Frankly, Selma rubbed Benevolent Brock and Pestilent Patty the wrong way because it doesn’t suck any White dicks. President Lyndon B. Johnson isn’t the hero here, and seeing their skinfolk decentralized—portrayed as their frequently terrible selves—is unfathomable for countless moviegoers and Academy voters. Miss Anne MassaWife didn’t get to save the day with sweet tea and a kind, Christian heart. No downtrodden Black children were adopted and civilized by Nice White People. For many, Selma didn’t produce that necessary tingling in their bootyholes that they get when high on self-satisfaction. Martin didn’t lead protesters in a Debbie Allen-choreographed liturgical tap dance across the Edmund Pettus Bridge and that, too, was apparently unfathomable.

Never mind that Selma is a dramatization.

Naturally, David Oyelowo's performance as MLK didn't receive an Oscar nomination for Best Actor. Madame Ava, while winning a slew of other awards for this wonderful work, didn't get the prestigious Oscar nomination for Best Director many feel she deserved. I'll let the brilliant Robert Jones, Jr. tell it:
And, quite frankly, history and experience have taught me to side-eye what any overwhelmingly white and male organization endorses. Because no matter how significant and progressive their choices seem on the surface, ultimately, those choices are self-serving. Between the Ku Klux Klan, the U.S. Congress, Wall Street, the Tea Party, and the Academy, social, legal, economic, political, and artistic standards in this country are set by white men for the benefit of white men—period.

Now that the consolatory award presenters of color have presented the awards, the thinkpieces have been thinkpieced and we’ve all tripped over ourselves trying to unpack the method to Massa’s madness, a few things must be stressed:

One. We must remember that 1965 wasn’t all that long ago. Many of these dumpster-hearted bastards are going to wake up tomorrow and stand in line behind you at Krispy Kreme when the Hot Light comes on. They praise Avatar for its excellence and plausibility (Gang of Whitepersons rescues a race of Bluefolk from extinction) and conjure, finance, and award ahistorical circle jerks like Cleopatra and The Help.

They have kids, nigger-loving granddaughters and defenseless half-black great-grandbabies.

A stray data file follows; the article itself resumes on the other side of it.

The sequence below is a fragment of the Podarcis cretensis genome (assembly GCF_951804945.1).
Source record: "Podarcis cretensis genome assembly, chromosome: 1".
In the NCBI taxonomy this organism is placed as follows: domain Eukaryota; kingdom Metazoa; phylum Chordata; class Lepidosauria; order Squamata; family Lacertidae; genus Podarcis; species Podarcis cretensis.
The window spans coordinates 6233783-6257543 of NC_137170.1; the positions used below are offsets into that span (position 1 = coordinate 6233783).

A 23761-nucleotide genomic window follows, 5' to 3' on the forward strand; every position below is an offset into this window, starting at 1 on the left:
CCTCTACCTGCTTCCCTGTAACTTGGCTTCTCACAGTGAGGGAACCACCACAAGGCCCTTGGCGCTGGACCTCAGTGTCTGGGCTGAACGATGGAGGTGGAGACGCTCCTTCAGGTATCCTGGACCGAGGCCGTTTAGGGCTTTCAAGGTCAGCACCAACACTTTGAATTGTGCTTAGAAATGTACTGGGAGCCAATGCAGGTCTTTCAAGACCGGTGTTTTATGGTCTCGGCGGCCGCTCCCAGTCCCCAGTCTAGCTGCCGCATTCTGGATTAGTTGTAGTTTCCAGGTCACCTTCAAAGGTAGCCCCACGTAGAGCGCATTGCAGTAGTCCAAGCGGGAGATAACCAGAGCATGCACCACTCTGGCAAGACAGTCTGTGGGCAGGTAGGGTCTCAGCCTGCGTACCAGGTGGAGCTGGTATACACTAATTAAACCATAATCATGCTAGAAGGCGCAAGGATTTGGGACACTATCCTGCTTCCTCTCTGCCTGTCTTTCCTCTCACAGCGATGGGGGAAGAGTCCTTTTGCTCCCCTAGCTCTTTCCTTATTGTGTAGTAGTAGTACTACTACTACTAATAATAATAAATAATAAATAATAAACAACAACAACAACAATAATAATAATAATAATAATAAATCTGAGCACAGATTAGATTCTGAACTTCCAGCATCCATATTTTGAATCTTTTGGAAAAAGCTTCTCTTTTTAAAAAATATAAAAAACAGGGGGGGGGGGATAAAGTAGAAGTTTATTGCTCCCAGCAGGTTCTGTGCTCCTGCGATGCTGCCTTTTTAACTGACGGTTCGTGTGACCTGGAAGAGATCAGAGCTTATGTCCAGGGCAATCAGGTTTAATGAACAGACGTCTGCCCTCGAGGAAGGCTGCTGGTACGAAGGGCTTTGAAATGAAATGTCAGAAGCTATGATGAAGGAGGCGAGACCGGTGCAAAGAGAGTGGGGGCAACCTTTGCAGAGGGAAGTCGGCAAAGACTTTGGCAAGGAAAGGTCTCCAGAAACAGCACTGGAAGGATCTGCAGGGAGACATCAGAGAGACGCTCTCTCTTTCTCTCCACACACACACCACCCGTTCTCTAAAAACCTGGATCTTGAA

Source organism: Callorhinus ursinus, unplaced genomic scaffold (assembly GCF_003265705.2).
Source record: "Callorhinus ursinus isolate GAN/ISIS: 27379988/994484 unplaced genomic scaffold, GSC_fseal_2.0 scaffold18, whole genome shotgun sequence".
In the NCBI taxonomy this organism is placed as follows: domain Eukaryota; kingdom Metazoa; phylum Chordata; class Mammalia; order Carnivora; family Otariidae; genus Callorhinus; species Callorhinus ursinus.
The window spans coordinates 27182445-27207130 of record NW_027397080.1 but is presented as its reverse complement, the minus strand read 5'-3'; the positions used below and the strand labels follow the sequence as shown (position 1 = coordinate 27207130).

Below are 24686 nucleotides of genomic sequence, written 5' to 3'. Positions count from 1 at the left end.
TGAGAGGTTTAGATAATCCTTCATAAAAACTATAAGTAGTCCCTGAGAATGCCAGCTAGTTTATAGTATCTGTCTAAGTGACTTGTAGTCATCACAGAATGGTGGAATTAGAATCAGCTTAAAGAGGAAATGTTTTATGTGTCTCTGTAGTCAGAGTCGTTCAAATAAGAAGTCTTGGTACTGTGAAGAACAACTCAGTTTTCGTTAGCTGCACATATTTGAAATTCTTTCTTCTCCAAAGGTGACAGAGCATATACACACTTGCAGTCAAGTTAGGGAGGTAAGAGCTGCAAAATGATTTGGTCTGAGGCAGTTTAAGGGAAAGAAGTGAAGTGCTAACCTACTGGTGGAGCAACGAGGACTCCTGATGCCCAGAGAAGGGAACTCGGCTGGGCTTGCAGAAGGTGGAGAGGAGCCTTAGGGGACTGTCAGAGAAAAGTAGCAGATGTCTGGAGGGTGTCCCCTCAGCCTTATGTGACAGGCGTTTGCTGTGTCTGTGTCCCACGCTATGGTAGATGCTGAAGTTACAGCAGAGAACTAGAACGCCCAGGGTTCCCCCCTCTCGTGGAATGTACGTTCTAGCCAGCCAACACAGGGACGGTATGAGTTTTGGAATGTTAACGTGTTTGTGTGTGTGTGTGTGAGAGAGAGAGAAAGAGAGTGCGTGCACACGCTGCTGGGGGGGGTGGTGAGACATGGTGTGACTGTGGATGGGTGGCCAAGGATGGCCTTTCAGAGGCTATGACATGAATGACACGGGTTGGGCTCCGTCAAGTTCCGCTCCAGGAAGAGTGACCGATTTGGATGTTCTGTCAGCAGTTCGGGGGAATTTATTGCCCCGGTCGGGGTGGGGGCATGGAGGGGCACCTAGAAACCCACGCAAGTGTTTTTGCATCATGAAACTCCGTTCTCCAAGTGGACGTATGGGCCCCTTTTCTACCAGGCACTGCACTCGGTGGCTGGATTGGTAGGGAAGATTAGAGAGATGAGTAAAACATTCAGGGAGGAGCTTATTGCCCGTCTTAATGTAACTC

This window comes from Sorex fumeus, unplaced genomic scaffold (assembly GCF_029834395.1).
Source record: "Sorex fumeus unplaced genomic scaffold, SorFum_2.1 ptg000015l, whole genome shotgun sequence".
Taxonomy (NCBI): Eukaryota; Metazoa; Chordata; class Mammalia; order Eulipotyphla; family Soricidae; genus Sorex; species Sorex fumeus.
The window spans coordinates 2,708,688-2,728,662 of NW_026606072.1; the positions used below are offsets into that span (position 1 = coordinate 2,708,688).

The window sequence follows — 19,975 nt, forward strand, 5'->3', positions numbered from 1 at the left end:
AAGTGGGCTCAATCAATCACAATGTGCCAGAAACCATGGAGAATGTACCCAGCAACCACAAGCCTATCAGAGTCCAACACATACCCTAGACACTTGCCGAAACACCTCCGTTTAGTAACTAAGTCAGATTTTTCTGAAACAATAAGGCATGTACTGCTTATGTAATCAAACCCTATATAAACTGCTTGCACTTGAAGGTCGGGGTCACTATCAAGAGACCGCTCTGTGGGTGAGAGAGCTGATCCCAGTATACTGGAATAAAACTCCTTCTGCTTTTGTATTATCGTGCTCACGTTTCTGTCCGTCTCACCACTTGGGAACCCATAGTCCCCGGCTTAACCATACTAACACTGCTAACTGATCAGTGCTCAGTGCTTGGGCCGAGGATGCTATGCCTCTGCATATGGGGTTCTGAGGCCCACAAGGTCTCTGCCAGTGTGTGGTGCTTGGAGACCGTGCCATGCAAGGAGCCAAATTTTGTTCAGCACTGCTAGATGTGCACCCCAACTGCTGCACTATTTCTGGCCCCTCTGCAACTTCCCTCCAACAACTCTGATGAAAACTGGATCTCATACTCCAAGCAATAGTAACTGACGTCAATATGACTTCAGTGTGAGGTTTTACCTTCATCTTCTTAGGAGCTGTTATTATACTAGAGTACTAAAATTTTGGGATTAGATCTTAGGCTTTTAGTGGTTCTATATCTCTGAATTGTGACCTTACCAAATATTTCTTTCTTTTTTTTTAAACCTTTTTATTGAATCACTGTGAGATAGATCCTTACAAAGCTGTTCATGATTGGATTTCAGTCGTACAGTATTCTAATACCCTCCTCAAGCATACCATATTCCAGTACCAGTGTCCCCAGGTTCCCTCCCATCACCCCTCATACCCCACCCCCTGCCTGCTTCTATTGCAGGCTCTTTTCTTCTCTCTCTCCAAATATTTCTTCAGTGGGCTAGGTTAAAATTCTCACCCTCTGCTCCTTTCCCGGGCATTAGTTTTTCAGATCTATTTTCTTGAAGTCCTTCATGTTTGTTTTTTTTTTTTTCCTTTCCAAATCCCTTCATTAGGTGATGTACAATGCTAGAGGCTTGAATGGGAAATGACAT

The news reminds us daily that these cretins still run police departments, host Fux News shows, teach your kids, and live up the block from Aunt Shirley.

The scumbagginess persists. And it ain't going anywhere.

So, when Uncle Al Sharpton, the boredest Negro in America, gets to shouting at cameras and calling emergency Loud Talking Negro Summits to combat issues within the White community, I can’t help but regret not patenting those Logic Darts I once considered. That's like hiring me, HomoThug Número Uno, to wax poetically via essay on the joys of vaginal exploration. Where's the sense in that? 

Are we surprised when Suge Knight a serial killer kills? Would a dog’s barking mystify you? No. Because. It’s. What. They. Do.

As such, if a well dressed, married, employed Black President can’t inspire close-minded, shitborne political relics to retrieve their hearts and minds from their anal cavities and humanize their views of Blackness, and a Black woman serving as President of The Academy can’t inspire change, let’s cut back on the shock and awe when a gaggle of close-minded Hollywood relics fails to see Black Excellence when it stares kicks them in the face. Deal? Because it's what they do.

Two. We are over-thinking diversity and our approach to social justice in general. All this contorting and minimizing our natural splendor to assuage fears and remind empowered fuckboys how deserving of humanity we are? Exhausting and often fruitless. The issue isn’t that we’re not marching correctly or aren’t smart enough for a seat at the table. The issue isn’t your sagging pants or your “ethnic” name.

The issue, as with many of history’s great conflicts, is that a small, terrified group of White lifelong scoundrels simply refuses to get their motherfucking minds right. Slavery. Suffrage. The 2008 Bailout. Iggy Azalea. All byproducts of these scoundrels and their vigorous rejection of nonabysmal personhood. Dassit. Serena Williams penned a lovely essay detailing her growth and maturity after being humiliated and mistreated following her victory at Indian Wells. But what of Benevolent Brock and Pestilent Patty who booed her? We moan and march to "overcome," working ourselves to death for scraps of basic human decency when we are not the problem

But Oprah had a pretty stellar solution.

Three. These folks inhabit a world where expressions of Black or Brown pride equate to racial attacks and Jessica Alba can pass for a Hip Hop-dancing Hood Savior. The case for lunacy has long been made, y’all. Let go and let Iyanla fix it.

Four. With all of that said, if you can't recognize the collective geriatric White indifference (to this and other projects featuring Black faces telling nonslavey Black stories) as stage five Dick Melanin Envy, then I don’t know what to tell you.

-Alexander Hardy